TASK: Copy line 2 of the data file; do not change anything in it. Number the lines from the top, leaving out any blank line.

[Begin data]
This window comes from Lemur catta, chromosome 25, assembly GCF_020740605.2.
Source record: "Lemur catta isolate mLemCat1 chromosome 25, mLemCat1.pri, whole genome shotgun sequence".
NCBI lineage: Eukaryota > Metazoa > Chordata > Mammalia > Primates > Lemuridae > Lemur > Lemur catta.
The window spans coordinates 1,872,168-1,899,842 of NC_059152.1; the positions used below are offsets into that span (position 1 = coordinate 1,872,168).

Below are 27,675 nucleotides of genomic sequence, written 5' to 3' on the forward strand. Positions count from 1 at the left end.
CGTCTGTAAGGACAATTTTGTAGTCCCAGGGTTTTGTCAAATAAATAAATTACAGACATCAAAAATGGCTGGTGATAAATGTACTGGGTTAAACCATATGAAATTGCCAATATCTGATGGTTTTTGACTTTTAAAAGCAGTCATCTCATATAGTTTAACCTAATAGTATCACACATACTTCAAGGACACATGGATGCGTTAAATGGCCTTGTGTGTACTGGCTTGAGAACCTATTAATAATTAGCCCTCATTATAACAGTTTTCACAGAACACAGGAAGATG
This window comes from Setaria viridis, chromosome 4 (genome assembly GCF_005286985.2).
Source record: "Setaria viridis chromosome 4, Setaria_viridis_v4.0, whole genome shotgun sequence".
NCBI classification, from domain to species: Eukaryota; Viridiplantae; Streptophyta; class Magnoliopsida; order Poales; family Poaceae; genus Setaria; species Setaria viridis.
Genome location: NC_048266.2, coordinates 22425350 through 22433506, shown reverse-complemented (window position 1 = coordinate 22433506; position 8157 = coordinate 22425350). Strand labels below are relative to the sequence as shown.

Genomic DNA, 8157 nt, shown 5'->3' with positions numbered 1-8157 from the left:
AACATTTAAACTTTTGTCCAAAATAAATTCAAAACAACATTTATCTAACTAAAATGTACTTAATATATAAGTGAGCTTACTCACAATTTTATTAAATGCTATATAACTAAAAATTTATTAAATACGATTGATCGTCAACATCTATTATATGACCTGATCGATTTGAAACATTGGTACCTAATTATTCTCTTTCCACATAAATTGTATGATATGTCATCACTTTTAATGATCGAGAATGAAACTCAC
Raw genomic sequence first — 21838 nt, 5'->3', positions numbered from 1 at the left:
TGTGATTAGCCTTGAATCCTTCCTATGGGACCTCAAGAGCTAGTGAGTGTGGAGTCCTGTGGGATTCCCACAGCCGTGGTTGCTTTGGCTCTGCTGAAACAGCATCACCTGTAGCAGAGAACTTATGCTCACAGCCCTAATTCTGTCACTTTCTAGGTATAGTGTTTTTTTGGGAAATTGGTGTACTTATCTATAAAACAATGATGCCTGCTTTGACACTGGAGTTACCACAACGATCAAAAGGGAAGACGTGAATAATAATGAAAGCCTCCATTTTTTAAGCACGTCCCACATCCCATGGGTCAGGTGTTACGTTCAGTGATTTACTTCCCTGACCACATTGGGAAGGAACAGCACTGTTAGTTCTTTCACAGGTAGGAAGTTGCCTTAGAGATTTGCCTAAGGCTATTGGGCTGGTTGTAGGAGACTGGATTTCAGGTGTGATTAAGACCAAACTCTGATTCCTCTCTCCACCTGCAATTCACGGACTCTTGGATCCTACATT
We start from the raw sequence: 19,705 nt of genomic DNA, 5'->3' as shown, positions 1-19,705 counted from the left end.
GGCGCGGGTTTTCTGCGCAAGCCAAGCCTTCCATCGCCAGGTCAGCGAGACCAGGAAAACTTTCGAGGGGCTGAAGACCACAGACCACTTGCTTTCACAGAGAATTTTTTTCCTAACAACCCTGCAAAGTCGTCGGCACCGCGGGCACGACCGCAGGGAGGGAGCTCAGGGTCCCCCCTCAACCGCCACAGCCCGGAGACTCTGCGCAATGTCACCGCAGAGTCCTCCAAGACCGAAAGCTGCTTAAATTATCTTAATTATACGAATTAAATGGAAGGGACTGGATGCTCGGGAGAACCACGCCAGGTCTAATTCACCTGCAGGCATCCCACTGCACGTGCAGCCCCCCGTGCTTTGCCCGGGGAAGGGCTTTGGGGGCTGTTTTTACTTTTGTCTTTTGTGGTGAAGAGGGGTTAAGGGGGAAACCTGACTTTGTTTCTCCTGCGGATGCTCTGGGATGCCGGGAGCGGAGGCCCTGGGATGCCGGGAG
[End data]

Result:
Source record: "Lemur catta isolate mLemCat1 chromosome 25, mLemCat1.pri, whole genome shotgun sequence".